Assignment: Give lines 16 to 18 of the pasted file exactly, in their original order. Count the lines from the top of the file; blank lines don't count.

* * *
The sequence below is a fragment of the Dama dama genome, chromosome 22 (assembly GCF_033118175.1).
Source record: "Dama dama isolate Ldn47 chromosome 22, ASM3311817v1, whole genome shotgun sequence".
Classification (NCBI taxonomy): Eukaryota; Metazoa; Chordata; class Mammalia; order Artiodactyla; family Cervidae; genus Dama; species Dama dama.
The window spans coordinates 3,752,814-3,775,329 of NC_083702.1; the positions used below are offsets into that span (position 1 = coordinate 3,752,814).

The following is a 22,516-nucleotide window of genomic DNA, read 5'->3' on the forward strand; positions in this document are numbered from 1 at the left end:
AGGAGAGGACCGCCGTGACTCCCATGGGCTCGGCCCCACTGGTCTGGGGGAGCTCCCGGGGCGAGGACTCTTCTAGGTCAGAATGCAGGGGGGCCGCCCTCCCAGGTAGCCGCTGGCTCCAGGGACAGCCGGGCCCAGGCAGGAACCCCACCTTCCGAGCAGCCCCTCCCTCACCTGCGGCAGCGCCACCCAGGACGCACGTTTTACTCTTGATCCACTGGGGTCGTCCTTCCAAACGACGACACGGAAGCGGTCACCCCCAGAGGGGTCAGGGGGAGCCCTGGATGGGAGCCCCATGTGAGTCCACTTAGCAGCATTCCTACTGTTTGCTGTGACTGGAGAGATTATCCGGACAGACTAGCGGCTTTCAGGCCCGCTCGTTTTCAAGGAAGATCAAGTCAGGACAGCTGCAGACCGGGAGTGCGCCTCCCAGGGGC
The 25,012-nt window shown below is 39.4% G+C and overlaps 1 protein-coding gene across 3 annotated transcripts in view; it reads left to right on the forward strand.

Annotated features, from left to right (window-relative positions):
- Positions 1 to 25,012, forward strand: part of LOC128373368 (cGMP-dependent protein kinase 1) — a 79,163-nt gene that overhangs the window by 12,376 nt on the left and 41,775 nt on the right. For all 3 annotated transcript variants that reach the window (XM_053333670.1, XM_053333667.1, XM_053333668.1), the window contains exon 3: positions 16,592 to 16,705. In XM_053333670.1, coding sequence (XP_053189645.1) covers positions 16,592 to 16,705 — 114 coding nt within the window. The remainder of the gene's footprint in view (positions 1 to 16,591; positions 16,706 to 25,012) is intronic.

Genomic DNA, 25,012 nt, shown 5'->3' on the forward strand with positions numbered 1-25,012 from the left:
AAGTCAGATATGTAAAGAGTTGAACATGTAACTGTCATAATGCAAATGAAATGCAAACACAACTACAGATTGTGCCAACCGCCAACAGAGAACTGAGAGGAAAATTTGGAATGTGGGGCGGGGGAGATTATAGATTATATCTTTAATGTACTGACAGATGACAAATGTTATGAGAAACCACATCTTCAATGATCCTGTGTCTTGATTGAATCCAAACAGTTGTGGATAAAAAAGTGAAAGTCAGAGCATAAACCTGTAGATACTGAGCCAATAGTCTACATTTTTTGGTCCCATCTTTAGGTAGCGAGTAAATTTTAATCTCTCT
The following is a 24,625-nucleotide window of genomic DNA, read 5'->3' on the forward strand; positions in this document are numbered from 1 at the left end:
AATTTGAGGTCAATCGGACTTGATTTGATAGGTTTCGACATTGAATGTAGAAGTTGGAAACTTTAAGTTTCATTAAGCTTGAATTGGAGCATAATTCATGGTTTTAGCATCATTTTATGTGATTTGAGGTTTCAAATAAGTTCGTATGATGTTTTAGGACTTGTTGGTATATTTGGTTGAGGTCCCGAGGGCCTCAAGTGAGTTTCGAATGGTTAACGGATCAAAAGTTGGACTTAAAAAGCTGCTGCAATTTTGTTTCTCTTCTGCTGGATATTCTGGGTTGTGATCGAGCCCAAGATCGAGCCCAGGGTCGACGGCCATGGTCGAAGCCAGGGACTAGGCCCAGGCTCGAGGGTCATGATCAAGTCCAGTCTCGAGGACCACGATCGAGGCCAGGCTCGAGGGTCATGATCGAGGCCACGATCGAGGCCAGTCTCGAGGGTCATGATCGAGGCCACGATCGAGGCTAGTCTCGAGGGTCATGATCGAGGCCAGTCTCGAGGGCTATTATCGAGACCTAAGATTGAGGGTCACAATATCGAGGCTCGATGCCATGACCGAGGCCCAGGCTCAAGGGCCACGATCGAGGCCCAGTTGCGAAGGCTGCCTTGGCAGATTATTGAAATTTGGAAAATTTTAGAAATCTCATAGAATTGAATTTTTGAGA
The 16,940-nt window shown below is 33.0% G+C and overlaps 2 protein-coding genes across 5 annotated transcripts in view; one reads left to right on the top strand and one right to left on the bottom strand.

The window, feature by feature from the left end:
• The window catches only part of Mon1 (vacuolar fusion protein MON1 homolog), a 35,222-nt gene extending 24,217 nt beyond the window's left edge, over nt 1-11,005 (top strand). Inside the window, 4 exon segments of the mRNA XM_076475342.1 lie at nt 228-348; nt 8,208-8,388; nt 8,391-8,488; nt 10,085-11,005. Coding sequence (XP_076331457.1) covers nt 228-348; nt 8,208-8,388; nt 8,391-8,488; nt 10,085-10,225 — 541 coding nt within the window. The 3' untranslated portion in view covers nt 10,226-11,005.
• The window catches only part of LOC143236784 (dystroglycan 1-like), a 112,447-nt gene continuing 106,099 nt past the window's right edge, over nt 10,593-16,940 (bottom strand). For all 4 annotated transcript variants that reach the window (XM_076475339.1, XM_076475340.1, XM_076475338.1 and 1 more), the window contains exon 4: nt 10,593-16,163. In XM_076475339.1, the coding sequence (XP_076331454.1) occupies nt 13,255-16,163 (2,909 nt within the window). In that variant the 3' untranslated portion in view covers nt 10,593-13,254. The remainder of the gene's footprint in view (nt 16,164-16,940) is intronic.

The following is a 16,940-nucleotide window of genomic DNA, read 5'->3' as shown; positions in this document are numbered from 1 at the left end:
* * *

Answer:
• The window catches only part of Mon1 (vacuolar fusion protein MON1 homolog), a 35,222-nt gene extending 24,217 nt beyond the window's left edge, over nt 1-11,005 (top strand). Inside the window, 4 exon segments of the mRNA XM_076475342.1 lie at nt 228-348; nt 8,208-8,388; nt 8,391-8,488; nt 10,085-11,005. Coding sequence (XP_076331457.1) covers nt 228-348; nt 8,208-8,388; nt 8,391-8,488; nt 10,085-10,225 — 541 coding nt within the window. The 3' untranslated portion in view covers nt 10,226-11,005.
• The window catches only part of LOC143236784 (dystroglycan 1-like), a 112,447-nt gene continuing 106,099 nt past the window's right edge, over nt 10,593-16,940 (bottom strand). For all 4 annotated transcript variants that reach the window (XM_076475339.1, XM_076475340.1, XM_076475338.1 and 1 more), the window contains exon 4: nt 10,593-16,163. In XM_076475339.1, the coding sequence (XP_076331454.1) occupies nt 13,255-16,163 (2,909 nt within the window). In that variant the 3' untranslated portion in view covers nt 10,593-13,254. The remainder of the gene's footprint in view (nt 16,164-16,940) is intronic.

The following is a 16,940-nucleotide window of genomic DNA, read 5'->3' as shown; positions in this document are numbered from 1 at the left end: